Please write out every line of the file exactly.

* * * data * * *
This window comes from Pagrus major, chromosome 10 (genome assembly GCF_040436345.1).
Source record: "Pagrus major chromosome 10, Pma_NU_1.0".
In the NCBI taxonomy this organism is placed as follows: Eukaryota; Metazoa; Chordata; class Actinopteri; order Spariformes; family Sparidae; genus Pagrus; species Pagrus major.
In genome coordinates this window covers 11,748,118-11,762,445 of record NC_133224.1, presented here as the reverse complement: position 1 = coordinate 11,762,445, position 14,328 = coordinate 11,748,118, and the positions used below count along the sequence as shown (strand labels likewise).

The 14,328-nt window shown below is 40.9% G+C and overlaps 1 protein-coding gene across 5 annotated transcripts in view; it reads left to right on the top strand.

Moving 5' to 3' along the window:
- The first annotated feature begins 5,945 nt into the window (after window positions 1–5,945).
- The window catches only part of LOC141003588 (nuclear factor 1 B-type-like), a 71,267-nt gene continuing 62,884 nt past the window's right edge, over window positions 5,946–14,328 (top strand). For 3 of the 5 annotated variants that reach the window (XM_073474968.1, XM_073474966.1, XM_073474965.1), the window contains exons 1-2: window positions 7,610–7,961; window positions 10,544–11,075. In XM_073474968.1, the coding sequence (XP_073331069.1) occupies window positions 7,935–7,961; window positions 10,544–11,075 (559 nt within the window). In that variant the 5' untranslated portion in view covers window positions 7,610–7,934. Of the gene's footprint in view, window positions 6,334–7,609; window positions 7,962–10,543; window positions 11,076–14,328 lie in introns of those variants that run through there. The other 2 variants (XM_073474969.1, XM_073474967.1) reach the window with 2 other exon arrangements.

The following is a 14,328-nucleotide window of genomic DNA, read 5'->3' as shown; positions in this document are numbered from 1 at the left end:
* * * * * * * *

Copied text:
This window comes from Pagrus major, chromosome 10 (genome assembly GCF_040436345.1).
Source record: "Pagrus major chromosome 10, Pma_NU_1.0".
In the NCBI taxonomy this organism is placed as follows: Eukaryota; Metazoa; Chordata; class Actinopteri; order Spariformes; family Sparidae; genus Pagrus; species Pagrus major.
In genome coordinates this window covers 11,748,118-11,762,445 of record NC_133224.1, presented here as the reverse complement: position 1 = coordinate 11,762,445, position 14,328 = coordinate 11,748,118, and the positions used below count along the sequence as shown (strand labels likewise).

The 14,328-nt window shown below is 40.9% G+C and overlaps 1 protein-coding gene across 5 annotated transcripts in view; it reads left to right on the top strand.

Moving 5' to 3' along the window:
- The first annotated feature begins 5,945 nt into the window (after window positions 1–5,945).
- The window catches only part of LOC141003588 (nuclear factor 1 B-type-like), a 71,267-nt gene continuing 62,884 nt past the window's right edge, over window positions 5,946–14,328 (top strand). For 3 of the 5 annotated variants that reach the window (XM_073474968.1, XM_073474966.1, XM_073474965.1), the window contains exons 1-2: window positions 7,610–7,961; window positions 10,544–11,075. In XM_073474968.1, the coding sequence (XP_073331069.1) occupies window positions 7,935–7,961; window positions 10,544–11,075 (559 nt within the window). In that variant the 5' untranslated portion in view covers window positions 7,610–7,934. Of the gene's footprint in view, window positions 6,334–7,609; window positions 7,962–10,543; window positions 11,076–14,328 lie in introns of those variants that run through there. The other 2 variants (XM_073474969.1, XM_073474967.1) reach the window with 2 other exon arrangements.

The following is a 14,328-nucleotide window of genomic DNA, read 5'->3' as shown; positions in this document are numbered from 1 at the left end: